This paper seeks to explore the impact of colonial rule on women’s rights using a case study specific to Egypt under the rule of British Consul-General Lord Evelyn Cromer. Cromer’s policies and actions demonstrate the othering of the Egyptian people but it also highlights, in particular, the double-othering of Egyptian women due to their race and religious beliefs as well as their gender. In order to address these issues, analysis of primary source texts written by Cromer provide insight into his beliefs about the Egyptian people as well as his views about women’s rights. These primary source texts are supplemented by multiple secondary sources from other scholars who have provided evidence demonstrating Cromer’s misogyny and hypocrisy in claiming to fight for the rights of women in Egypt. Through in-depth analysis, it is my hope to demonstrate the impact of colonialism on women’s rights as well as how a similar ideology stemmed from British cultural and societal expectations, specifically the absence of women’s rights in Britain during the colonial era.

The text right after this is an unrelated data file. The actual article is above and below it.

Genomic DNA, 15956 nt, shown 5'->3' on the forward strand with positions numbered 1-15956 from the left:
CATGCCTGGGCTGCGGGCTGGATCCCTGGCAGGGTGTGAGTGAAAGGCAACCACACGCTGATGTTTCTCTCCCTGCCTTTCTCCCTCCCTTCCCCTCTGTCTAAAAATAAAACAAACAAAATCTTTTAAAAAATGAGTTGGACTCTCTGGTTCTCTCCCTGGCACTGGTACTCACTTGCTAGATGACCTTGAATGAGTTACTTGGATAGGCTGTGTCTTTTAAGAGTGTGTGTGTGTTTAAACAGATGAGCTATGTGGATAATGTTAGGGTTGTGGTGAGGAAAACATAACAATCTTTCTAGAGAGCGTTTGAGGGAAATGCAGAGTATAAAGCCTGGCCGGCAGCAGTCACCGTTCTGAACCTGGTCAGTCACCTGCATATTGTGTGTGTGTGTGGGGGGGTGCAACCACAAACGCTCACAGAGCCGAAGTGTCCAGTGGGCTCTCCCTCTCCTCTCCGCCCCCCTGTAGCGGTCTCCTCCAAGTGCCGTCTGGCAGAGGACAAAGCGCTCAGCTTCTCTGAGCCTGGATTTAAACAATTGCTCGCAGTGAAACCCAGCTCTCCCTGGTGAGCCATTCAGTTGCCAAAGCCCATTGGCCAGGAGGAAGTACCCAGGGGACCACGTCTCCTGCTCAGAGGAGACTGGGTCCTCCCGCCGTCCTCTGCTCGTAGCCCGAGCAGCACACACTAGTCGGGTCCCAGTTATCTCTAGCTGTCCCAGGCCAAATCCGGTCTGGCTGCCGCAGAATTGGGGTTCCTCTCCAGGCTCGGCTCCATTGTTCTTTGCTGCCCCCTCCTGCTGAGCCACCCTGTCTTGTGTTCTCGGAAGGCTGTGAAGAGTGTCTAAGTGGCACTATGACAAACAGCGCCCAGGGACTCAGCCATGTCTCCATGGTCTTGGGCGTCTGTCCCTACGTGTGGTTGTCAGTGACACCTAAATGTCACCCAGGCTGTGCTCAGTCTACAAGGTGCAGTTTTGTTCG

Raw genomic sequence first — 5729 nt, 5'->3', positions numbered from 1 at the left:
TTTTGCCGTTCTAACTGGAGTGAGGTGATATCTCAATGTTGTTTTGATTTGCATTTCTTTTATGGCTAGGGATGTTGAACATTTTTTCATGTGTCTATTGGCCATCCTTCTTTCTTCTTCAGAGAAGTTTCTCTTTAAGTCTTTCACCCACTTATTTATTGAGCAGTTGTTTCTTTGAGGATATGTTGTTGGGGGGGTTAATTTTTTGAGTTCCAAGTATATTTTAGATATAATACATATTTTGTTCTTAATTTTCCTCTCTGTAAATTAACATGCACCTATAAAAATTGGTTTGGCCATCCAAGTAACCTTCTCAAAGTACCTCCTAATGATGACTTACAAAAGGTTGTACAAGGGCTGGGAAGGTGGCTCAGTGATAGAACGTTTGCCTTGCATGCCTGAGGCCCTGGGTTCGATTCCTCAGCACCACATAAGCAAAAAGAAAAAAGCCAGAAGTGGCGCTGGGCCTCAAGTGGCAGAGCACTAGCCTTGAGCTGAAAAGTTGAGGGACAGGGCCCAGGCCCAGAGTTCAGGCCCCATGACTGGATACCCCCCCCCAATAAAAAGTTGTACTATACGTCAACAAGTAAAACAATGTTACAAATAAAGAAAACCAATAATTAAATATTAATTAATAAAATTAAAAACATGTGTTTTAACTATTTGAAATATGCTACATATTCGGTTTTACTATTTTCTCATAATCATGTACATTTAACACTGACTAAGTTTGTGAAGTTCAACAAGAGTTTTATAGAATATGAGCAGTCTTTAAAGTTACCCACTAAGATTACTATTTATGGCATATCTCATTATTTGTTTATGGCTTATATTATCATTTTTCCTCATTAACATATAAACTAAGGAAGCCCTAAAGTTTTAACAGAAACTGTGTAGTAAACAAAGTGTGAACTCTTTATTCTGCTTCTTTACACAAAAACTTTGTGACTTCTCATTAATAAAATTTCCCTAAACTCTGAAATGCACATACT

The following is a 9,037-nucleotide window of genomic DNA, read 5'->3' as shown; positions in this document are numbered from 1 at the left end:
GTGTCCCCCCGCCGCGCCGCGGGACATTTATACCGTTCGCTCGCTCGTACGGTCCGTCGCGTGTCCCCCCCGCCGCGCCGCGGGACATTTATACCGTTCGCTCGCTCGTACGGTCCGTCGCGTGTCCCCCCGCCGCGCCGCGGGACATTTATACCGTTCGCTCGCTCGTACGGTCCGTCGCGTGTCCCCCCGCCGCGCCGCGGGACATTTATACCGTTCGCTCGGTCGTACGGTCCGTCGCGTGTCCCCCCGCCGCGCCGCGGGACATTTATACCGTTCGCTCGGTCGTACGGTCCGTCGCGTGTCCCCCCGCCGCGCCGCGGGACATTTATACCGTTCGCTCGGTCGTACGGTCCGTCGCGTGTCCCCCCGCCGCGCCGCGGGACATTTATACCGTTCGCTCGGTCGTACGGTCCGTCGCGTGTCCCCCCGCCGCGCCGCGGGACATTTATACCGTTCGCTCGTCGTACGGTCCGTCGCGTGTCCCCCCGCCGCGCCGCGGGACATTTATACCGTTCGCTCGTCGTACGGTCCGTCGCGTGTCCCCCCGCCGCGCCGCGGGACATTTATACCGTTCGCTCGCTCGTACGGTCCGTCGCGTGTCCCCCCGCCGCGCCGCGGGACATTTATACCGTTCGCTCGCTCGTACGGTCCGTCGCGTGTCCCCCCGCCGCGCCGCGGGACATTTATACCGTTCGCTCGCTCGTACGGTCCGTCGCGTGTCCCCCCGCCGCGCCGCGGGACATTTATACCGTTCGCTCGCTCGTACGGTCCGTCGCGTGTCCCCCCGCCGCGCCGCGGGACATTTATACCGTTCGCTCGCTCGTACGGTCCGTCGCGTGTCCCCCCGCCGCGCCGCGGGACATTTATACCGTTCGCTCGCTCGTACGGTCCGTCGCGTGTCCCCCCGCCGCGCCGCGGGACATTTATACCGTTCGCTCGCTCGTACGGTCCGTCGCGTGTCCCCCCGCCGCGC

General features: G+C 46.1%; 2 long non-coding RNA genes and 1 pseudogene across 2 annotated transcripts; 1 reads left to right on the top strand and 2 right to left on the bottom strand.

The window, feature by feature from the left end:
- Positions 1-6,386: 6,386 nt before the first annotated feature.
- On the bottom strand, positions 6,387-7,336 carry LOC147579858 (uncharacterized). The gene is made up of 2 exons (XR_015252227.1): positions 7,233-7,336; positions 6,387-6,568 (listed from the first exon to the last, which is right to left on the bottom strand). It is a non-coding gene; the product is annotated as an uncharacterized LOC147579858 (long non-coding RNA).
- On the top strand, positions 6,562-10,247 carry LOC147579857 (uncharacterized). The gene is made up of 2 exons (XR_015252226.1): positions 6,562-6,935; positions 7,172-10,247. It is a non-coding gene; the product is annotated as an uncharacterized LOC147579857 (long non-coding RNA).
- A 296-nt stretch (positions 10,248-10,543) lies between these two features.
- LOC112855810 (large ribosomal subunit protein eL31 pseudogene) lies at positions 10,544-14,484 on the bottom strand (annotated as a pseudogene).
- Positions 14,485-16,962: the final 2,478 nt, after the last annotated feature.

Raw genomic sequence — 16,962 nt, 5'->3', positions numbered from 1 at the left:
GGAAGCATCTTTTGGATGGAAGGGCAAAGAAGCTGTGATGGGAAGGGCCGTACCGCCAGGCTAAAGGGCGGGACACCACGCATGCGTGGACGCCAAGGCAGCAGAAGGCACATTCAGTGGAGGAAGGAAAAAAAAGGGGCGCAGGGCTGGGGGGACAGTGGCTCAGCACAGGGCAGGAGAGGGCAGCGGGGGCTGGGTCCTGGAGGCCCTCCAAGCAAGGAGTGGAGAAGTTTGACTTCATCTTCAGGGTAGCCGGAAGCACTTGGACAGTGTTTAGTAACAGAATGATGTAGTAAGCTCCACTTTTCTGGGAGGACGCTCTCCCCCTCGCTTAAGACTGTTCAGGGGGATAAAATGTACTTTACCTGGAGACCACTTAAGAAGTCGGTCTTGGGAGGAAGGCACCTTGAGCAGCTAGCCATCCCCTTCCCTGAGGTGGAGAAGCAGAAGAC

Religions; Religions -- Philosophy; Religions -- History
Relics, Remnants, and Religion: an Undergraduate Journal in Religious Studies
The University of Puget Sound
"The Impact of Colonial Rule on Women’s Rights: A Case Study Specific to Egypt under the Rule of British Consul-General Lord Evelyn Cromer,"
Relics, Remnants, and Religion: An Undergraduate Journal in Religious Studies: Vol. 2
, Article 1.
Available at: http://soundideas.pugetsound.edu/relics/vol2/iss2/1